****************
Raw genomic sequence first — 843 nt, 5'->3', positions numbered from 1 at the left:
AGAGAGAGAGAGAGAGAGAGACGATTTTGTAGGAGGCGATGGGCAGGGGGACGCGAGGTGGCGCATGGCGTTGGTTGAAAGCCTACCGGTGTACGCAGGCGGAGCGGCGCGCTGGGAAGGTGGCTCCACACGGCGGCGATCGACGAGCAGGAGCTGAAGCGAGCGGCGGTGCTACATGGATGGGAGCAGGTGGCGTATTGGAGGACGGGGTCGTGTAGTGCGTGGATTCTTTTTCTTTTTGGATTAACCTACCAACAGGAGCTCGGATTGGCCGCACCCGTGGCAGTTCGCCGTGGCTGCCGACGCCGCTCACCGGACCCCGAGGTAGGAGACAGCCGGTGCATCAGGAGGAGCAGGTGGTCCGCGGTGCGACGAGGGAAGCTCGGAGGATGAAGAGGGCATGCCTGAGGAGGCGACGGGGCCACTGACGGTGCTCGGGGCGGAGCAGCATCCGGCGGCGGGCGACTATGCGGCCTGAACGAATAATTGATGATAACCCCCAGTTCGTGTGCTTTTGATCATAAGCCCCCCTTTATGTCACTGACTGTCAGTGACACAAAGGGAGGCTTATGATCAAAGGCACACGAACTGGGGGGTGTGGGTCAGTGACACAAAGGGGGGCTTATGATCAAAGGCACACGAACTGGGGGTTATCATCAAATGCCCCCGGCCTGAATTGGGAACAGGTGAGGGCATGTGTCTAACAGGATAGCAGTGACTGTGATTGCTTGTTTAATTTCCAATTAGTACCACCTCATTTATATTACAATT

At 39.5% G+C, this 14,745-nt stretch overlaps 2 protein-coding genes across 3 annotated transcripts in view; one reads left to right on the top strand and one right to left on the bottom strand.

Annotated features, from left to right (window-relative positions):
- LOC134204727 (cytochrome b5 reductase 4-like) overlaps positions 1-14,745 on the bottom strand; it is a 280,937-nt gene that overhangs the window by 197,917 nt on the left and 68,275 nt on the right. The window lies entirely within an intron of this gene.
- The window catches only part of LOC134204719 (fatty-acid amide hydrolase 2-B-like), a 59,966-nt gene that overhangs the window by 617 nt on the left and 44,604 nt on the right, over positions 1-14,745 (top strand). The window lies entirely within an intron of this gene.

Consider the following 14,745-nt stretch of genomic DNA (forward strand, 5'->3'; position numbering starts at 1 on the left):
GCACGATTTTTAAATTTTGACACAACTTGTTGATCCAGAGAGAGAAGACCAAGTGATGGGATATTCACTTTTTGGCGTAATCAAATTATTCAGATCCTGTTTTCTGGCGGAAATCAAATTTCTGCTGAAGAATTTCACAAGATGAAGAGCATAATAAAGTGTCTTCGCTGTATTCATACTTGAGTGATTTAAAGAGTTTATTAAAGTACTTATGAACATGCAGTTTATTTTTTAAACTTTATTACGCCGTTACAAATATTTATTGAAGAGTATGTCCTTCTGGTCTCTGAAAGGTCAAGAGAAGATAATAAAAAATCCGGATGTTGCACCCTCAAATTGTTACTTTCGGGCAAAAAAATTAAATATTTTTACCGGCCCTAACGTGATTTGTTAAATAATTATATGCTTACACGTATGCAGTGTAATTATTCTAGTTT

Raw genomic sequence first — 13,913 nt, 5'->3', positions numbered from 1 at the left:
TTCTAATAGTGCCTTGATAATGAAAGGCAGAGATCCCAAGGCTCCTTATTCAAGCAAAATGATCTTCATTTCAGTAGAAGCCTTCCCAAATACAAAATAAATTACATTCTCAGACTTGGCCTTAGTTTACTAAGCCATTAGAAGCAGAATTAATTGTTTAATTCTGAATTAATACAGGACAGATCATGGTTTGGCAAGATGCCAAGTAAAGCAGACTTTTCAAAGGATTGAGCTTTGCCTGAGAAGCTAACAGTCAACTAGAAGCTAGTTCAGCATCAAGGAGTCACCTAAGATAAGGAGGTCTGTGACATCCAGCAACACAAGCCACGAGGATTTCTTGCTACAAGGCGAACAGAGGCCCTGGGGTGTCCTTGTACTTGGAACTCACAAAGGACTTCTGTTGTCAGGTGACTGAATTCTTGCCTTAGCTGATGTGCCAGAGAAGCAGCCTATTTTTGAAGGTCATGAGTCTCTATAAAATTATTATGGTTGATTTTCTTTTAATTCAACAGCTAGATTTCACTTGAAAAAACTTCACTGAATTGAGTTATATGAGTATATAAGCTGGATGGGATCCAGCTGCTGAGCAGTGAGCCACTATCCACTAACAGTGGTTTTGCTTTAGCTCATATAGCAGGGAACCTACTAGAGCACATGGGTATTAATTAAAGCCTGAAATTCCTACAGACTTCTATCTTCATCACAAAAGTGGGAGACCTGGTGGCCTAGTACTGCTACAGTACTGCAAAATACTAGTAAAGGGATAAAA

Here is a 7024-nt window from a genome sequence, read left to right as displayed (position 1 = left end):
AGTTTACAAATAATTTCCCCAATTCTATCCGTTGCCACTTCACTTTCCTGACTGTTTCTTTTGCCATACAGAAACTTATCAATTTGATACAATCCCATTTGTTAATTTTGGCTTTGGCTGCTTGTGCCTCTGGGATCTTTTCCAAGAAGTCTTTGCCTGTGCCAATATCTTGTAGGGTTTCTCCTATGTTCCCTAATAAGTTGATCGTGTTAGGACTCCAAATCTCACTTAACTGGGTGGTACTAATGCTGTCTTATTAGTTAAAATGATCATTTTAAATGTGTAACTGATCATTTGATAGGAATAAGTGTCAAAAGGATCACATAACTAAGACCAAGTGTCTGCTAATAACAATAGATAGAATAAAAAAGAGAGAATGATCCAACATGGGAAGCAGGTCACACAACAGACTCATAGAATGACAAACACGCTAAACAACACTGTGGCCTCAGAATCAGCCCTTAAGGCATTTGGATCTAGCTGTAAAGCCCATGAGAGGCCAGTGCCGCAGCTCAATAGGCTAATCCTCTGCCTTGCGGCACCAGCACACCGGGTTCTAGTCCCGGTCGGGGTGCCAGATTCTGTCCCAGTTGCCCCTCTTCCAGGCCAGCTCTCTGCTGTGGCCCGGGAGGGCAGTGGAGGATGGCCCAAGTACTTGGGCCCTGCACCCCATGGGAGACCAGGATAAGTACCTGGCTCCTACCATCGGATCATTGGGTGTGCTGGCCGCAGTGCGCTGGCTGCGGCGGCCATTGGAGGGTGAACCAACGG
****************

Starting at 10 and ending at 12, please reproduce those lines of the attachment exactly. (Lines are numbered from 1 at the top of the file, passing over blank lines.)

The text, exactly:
TTCTAATAGTGCCTTGATAATGAAAGGCAGAGATCCCAAGGCTCCTTATTCAAGCAAAATGATCTTCATTTCAGTAGAAGCCTTCCCAAATACAAAATAAATTACATTCTCAGACTTGGCCTTAGTTTACTAAGCCATTAGAAGCAGAATTAATTGTTTAATTCTGAATTAATACAGGACAGATCATGGTTTGGCAAGATGCCAAGTAAAGCAGACTTTTCAAAGGATTGAGCTTTGCCTGAGAAGCTAACAGTCAACTAGAAGCTAGTTCAGCATCAAGGAGTCACCTAAGATAAGGAGGTCTGTGACATCCAGCAACACAAGCCACGAGGATTTCTTGCTACAAGGCGAACAGAGGCCCTGGGGTGTCCTTGTACTTGGAACTCACAAAGGACTTCTGTTGTCAGGTGACTGAATTCTTGCCTTAGCTGATGTGCCAGAGAAGCAGCCTATTTTTGAAGGTCATGAGTCTCTATAAAATTATTATGGTTGATTTTCTTTTAATTCAACAGCTAGATTTCACTTGAAAAAACTTCACTGAATTGAGTTATATGAGTATATAAGCTGGATGGGATCCAGCTGCTGAGCAGTGAGCCACTATCCACTAACAGTGGTTTTGCTTTAGCTCATATAGCAGGGAACCTACTAGAGCACATGGGTATTAATTAAAGCCTGAAATTCCTACAGACTTCTATCTTCATCACAAAAGTGGGAGACCTGGTGGCCTAGTACTGCTACAGTACTGCAAAATACTAGTAAAGGGATAAAA

Here is a 7024-nt window from a genome sequence, read left to right as displayed (position 1 = left end):
AGTTTACAAATAATTTCCCCAATTCTATCCGTTGCCACTTCACTTTCCTGACTGTTTCTTTTGCCATACAGAAACTTATCAATTTGATACAATCCCATTTGTTAATTTTGGCTTTGGCTGCTTGTGCCTCTGGGATCTTTTCCAAGAAGTCTTTGCCTGTGCCAATATCTTGTAGGGTTTCTCCTATGTTCCCTAATAAGTTGATCGTGTTAGGACTCCAAATCTCACTTAACTGGGTGGTACTAATGCTGTCTTATTAGTTAAAATGATCATTTTAAATGTGTAACTGATCATTTGATAGGAATAAGTGTCAAAAGGATCACATAACTAAGACCAAGTGTCTGCTAATAACAATAGATAGAATAAAAAAGAGAGAATGATCCAACATGGGAAGCAGGTCACACAACAGACTCATAGAATGACAAACACGCTAAACAACACTGTGGCCTCAGAATCAGCCCTTAAGGCATTTGGATCTAGCTGTAAAGCCCATGAGAGGCCAGTGCCGCAGCTCAATAGGCTAATCCTCTGCCTTGCGGCACCAGCACACCGGGTTCTAGTCCCGGTCGGGGTGCCAGATTCTGTCCCAGTTGCCCCTCTTCCAGGCCAGCTCTCTGCTGTGGCCCGGGAGGGCAGTGGAGGATGGCCCAAGTACTTGGGCCCTGCACCCCATGGGAGACCAGGATAAGTACCTGGCTCCTACCATCGGATCATTGGGTGTGCTGGCCGCAGTGCGCTGGCTGCGGCGGCCATTGGAGGGTGAACCAACGG